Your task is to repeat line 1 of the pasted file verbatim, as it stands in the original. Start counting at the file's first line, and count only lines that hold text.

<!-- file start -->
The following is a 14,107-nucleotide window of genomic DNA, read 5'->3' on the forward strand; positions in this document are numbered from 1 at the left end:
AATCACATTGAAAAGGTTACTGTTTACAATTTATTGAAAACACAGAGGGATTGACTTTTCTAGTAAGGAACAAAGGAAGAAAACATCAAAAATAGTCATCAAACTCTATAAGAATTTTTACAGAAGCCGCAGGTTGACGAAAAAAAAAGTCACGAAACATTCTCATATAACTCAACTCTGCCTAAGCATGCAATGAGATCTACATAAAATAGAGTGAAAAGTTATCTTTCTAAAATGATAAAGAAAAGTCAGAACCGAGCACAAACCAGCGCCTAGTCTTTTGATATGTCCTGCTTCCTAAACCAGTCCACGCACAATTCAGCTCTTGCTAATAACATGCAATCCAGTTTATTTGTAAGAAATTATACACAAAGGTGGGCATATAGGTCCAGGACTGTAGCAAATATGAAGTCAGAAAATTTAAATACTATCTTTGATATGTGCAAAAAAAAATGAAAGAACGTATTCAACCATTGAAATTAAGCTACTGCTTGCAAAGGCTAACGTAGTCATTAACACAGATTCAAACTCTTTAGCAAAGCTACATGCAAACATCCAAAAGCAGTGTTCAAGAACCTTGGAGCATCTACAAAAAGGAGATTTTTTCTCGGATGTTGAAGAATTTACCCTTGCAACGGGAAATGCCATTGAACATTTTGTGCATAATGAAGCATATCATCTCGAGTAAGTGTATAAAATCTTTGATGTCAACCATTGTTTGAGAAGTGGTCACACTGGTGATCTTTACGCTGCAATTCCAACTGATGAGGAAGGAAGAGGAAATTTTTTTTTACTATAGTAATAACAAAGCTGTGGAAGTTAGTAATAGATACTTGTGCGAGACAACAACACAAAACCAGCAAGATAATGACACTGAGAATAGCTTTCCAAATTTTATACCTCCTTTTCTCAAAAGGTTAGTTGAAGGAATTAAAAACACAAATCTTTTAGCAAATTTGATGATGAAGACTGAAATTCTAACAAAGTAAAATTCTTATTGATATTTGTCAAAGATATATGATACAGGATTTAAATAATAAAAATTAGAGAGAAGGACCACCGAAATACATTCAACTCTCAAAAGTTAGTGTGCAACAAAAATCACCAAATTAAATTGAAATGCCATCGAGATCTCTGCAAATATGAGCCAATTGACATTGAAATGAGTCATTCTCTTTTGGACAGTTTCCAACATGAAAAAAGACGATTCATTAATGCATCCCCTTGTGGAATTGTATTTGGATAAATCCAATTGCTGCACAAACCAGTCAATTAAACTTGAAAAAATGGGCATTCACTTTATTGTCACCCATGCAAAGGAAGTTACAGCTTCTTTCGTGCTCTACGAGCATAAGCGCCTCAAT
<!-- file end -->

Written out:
The following is a 14,107-nucleotide window of genomic DNA, read 5'->3' on the forward strand; positions in this document are numbered from 1 at the left end: